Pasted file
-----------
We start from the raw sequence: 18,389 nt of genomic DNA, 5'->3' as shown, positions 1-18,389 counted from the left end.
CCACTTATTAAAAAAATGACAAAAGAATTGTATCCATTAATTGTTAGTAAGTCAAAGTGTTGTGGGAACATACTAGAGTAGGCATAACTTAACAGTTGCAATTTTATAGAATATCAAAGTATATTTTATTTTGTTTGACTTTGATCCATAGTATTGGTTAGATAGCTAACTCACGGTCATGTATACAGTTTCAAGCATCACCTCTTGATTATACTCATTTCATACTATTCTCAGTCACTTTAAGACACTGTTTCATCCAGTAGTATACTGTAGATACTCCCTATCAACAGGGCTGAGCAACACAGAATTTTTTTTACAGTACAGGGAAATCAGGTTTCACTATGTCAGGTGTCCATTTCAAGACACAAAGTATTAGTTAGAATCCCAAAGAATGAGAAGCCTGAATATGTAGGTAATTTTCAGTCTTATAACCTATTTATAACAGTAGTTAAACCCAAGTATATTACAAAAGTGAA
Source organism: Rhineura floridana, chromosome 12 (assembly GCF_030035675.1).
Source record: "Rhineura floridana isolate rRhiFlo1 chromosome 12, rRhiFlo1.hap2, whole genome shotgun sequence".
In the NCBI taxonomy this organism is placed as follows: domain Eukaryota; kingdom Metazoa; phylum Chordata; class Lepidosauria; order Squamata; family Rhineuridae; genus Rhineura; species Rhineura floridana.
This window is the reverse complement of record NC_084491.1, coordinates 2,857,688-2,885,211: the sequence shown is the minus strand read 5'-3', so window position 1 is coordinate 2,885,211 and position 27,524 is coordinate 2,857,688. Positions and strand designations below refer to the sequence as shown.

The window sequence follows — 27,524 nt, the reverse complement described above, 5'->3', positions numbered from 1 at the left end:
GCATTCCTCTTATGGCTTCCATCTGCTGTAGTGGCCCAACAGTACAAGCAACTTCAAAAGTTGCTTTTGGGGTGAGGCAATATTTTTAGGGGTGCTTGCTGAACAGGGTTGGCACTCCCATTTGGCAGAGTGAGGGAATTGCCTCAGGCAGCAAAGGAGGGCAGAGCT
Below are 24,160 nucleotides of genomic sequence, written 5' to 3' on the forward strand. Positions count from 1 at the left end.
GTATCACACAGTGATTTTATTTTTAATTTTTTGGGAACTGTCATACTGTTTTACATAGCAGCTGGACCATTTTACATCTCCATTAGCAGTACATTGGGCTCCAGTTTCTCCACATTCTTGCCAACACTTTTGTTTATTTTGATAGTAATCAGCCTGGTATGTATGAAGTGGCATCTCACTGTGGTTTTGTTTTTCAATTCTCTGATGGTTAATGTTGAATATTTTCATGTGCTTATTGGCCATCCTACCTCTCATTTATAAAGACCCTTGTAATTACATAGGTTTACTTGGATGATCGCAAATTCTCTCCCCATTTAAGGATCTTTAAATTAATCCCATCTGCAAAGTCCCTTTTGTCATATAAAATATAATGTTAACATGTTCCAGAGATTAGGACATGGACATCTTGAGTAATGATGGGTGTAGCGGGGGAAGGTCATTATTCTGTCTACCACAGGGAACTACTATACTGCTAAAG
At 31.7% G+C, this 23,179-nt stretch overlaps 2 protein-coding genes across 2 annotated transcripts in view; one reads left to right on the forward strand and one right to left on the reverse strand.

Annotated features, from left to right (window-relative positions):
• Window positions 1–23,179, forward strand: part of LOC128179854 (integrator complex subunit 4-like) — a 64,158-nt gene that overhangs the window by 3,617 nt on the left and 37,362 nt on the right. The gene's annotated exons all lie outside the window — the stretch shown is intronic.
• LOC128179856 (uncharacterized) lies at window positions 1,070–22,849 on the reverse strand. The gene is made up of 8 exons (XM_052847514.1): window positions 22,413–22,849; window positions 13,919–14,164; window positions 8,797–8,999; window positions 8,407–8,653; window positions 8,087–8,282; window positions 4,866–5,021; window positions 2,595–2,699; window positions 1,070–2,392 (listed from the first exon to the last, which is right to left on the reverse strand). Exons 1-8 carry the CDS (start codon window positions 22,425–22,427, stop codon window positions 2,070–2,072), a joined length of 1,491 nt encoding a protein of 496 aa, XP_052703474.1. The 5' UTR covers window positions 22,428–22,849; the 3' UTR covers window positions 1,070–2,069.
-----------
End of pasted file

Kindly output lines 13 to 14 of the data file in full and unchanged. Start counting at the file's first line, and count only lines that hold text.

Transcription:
• Window positions 1–23,179, forward strand: part of LOC128179854 (integrator complex subunit 4-like) — a 64,158-nt gene that overhangs the window by 3,617 nt on the left and 37,362 nt on the right. The gene's annotated exons all lie outside the window — the stretch shown is intronic.
• LOC128179856 (uncharacterized) lies at window positions 1,070–22,849 on the reverse strand. The gene is made up of 8 exons (XM_052847514.1): window positions 22,413–22,849; window positions 13,919–14,164; window positions 8,797–8,999; window positions 8,407–8,653; window positions 8,087–8,282; window positions 4,866–5,021; window positions 2,595–2,699; window positions 1,070–2,392 (listed from the first exon to the last, which is right to left on the reverse strand). Exons 1-8 carry the CDS (start codon window positions 22,425–22,427, stop codon window positions 2,070–2,072), a joined length of 1,491 nt encoding a protein of 496 aa, XP_052703474.1. The 5' UTR covers window positions 22,428–22,849; the 3' UTR covers window positions 1,070–2,069.